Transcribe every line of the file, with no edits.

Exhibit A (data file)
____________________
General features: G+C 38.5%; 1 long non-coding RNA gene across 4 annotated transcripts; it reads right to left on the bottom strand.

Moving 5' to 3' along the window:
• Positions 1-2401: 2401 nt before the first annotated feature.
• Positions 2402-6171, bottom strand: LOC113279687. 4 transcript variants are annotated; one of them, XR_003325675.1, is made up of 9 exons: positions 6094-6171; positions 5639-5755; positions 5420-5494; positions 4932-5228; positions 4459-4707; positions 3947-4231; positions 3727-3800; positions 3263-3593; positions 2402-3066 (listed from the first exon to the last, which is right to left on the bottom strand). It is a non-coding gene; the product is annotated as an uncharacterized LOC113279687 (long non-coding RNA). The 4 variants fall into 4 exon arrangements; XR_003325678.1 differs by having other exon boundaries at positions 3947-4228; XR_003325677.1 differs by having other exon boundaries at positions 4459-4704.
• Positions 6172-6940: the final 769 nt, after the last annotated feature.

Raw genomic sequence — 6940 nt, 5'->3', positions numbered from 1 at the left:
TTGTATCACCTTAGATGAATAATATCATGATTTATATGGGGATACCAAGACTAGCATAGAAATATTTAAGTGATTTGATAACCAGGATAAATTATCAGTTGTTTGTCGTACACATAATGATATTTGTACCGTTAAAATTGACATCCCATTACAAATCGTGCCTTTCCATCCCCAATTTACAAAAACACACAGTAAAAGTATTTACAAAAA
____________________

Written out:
General features: G+C 38.5%; 1 long non-coding RNA gene across 4 annotated transcripts; it reads right to left on the bottom strand.

Moving 5' to 3' along the window:
• Positions 1-2401: 2401 nt before the first annotated feature.
• Positions 2402-6171, bottom strand: LOC113279687. 4 transcript variants are annotated; one of them, XR_003325675.1, is made up of 9 exons: positions 6094-6171; positions 5639-5755; positions 5420-5494; positions 4932-5228; positions 4459-4707; positions 3947-4231; positions 3727-3800; positions 3263-3593; positions 2402-3066 (listed from the first exon to the last, which is right to left on the bottom strand). It is a non-coding gene; the product is annotated as an uncharacterized LOC113279687 (long non-coding RNA). The 4 variants fall into 4 exon arrangements; XR_003325678.1 differs by having other exon boundaries at positions 3947-4228; XR_003325677.1 differs by having other exon boundaries at positions 4459-4704.
• Positions 6172-6940: the final 769 nt, after the last annotated feature.

Raw genomic sequence — 6940 nt, 5'->3', positions numbered from 1 at the left:
TTGTATCACCTTAGATGAATAATATCATGATTTATATGGGGATACCAAGACTAGCATAGAAATATTTAAGTGATTTGATAACCAGGATAAATTATCAGTTGTTTGTCGTACACATAATGATATTTGTACCGTTAAAATTGACATCCCATTACAAATCGTGCCTTTCCATCCCCAATTTACAAAAACACACAGTAAAAGTATTTACAAAAA